Dermatologists love Cetaphil Gentle Skin Cleanser. They always gush over its benefits and often recommend it to their patients, especially those with sensitive skin. And yet, one quick look at the label is enough to realise that this cleanser doesn’t really contain any special ingredients. Worse, a few of them have actually gained a bad reputation! So, what are dermatologists thinking?!
What Cetaphyl says
Cetaphil® Gentle Skin Cleanser is great for daily makeup removal. Originally formulated for dermatologists, this cleanser is gentle on your skin and sensitive to your skin’s needs. Cetaphil® Gentle Skin Cleanser will not strip the skin of natural protective oils or emollients, or disturb the skin’s natural pH balance. This dermatologist-recommended cleanser is fragrance-free and non-comedogenic. Cetaphil® Gentle Skin Cleanser is gentle enough for children, teens and adults.
Full Ingredient List
Water, cetyl alcohol, propylene glycol, sodium lauryl sulfate, stearyl alcohol, methylparaben, propylparaben, butylparaben.
Wait, the first ingredient is alcohol?! Isn’t that drying to the skin? Well, it depends. Alcohol Denat, Ethanol, Isopropyl Alcohol, and SD Alcohol, can all be drying and irritating and should be avoided when they are found at the beginning of an ingredient list. Cetyl Alcohol (like Stearyl Alcohol, also present in the formula), instead, is a fatty acid. This means that they have the ability to bind the oils on the skin with water so that they can be rinsed away, but can also attract moisture to the skin, keeping it moisturized and preventing dryness.
Isn’t this the industrial antifreeze used in brake and hydraulic fluids? Yep, but don’t worry. In cosmetics, it is used at much lower concentrations that are safe and effective. So, what does it do in a cleanser? Propylene Glycol is a humectant: it attracts water from the environment into the skin, which helps to keep it soft.
Sodium Lauryl Sulfate
Ok, so Cetyl Alcohol and Propylene Glycol are safe, but Sodium Lauryl Sulfate must be bad. Isn’t this stuff so irritating that whenever scientists want to test how irritating a substance is, they use SLS as comparison? Yes, that’s true. SLS is so effective at cleansing skin that it can remove the natural oils that keep it moisturized, causing dryness and irritations. And yet, lots of people, even those with sensitive skin, can use this cleanser without experiencing any irritation at all. How is that possible? First of all, there’s not much of it in the formula. Plus, its irritating effects are soothed by the higher emollient concentration of Cetyl Alcohol.
There are so many myths surrounding parabens that one post wouldn’t be enough to debunk them all! But I’ll try to be brief here. Parabens are often included in skincare products because they are the gentlest and most effective preservatives available. Parabens started gaining a bad reputation when a study found them in breast tumours. However, those cells were subjected to a huge concentration of parabens, thousands of times higher than that used in cosmetics.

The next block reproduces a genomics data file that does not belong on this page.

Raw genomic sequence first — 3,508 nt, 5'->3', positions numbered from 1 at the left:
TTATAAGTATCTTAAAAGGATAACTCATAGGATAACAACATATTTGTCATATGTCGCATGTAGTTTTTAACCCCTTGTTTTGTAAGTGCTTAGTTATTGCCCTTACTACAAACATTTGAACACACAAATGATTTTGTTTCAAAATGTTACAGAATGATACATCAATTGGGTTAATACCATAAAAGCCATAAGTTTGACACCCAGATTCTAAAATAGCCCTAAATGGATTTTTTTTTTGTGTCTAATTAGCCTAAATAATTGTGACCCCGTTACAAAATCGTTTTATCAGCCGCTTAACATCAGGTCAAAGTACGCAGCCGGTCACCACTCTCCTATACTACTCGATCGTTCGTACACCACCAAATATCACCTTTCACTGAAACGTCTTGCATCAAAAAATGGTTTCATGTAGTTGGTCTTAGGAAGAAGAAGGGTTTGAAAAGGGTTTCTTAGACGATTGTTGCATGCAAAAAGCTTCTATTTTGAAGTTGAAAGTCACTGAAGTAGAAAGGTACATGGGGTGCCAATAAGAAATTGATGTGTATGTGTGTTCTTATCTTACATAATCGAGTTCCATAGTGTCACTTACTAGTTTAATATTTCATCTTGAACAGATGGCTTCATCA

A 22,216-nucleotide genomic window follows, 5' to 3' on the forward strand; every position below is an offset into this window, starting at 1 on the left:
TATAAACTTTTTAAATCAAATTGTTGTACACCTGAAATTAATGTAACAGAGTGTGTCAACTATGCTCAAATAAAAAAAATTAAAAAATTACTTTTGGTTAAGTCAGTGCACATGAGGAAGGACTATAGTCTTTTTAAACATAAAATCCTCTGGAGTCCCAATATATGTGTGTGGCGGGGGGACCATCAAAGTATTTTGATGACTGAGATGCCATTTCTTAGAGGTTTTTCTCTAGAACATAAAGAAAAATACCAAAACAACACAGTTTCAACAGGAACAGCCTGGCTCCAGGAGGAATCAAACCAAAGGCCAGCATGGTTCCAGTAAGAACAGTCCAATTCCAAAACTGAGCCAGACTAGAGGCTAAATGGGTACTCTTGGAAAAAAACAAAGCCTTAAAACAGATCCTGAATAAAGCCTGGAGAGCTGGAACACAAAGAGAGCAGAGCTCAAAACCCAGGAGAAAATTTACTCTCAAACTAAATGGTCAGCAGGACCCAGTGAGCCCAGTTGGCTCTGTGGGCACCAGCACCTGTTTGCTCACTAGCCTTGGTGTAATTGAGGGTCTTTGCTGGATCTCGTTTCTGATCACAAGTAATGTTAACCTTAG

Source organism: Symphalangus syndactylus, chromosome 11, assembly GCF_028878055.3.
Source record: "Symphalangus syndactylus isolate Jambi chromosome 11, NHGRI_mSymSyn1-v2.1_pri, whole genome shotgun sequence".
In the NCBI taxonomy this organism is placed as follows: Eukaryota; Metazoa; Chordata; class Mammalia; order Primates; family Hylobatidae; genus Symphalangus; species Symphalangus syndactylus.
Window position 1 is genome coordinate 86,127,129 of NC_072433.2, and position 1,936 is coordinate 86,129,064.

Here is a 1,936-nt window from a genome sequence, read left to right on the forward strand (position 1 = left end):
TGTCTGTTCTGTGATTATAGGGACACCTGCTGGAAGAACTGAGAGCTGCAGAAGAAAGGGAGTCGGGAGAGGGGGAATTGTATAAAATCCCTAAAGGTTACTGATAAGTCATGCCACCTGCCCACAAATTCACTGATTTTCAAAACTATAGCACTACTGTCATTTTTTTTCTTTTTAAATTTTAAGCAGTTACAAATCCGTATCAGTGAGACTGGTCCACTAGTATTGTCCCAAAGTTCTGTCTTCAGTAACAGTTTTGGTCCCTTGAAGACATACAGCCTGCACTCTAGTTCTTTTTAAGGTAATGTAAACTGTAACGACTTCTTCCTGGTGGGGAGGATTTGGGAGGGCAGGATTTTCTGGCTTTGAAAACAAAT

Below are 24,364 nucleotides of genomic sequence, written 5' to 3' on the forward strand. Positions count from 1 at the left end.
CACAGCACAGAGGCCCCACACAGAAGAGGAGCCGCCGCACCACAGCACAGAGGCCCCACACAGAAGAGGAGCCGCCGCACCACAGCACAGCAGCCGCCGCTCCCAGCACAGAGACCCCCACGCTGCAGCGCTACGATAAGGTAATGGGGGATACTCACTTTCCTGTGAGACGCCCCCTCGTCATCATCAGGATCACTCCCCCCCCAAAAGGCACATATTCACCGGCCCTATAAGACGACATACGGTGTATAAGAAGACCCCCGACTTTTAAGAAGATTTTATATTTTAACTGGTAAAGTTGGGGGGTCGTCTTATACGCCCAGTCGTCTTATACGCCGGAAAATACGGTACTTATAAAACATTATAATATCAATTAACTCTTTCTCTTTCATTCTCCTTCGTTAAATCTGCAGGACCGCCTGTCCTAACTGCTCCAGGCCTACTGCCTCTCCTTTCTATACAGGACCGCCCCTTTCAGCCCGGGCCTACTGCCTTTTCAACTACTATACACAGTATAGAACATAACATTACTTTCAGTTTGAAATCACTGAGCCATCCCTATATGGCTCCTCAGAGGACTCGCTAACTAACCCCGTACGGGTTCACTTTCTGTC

In addition, neither that study, nor any other, has shown that parabens are found in a higher dose in breast tumour tissue than in any other type of human body issue. No study has even found a link between parabens and breast cancer, nor proof that they caused it. As for their estrogenic disrupting properties, studies on these too were conducted by making fish (or other animals) eat parabens in amounts much higher than those used in cosmetics, so the results can’t be applied to humans.
Final considerations on the formula
Cetaphil Gentle Skin Cleanser has a very basic and simple formula that only contains what’s strictly necessary: a surfactant to remove oils and dirt, moisturizing ingredients to prevent dryness, and preservatives to keep it safe and effective. I usually complain about such basic formulas, but in this case, it makes sense.
First of all, there’s no much point in putting antioxidants or other beneficial ingredients in a cleanser as they will just end up down the drain. In addition, this is a cleanser formulated for sensitive skin, and the more ingredients you add to the formula, the higher the chance it’s gonna cause someone an irritation. Natural ingredients in particular, which are made up of tens of different chemicals, are often more likely to cause irritations and allergies than synthetic substances made in a sterilized lab with only a bunch of compounds.
Having said that, there are so many great cleansers for sensitive skin on the market today that this can hardly be said to be the best. Great yes, but best, nope. While I have never heard of anyone having a bad reaction from using this cleanser, I wish Cetaphil reformulated it to get rid of SLS. It may not be problematic in this formula, but there are now other cleansing agents that are both gentle and effective, so I don’t see any reason to stick to such a dated ingredient. I’d still keep the formula simple and basic, though.
Cetaphil Gentle Skin Cleanser is available at Amazon, Boots, and Drugstore. A 8 fl oz bottle retails at $7.99.
The Bottom Line
Cetaphil Gentle Skin Cleanser is a great option for people with sensitive skin. Its formula is mild and effective, if a little dated. I like how basic it is (less ingredients = less chance of irritation; plus fancy ingredients in a cleanser are simply washed away down the drain so there’s no point in adding them anyway), but I wish they reformulated it to get rid of SLS and substituted it with gentler cleansing agents instead. In any case, the formula is unlikely to irritate sensitive skin even as it is.
Have you ever tried Cetaphil Gentle Skin Cleaner? If so, how did it work for you?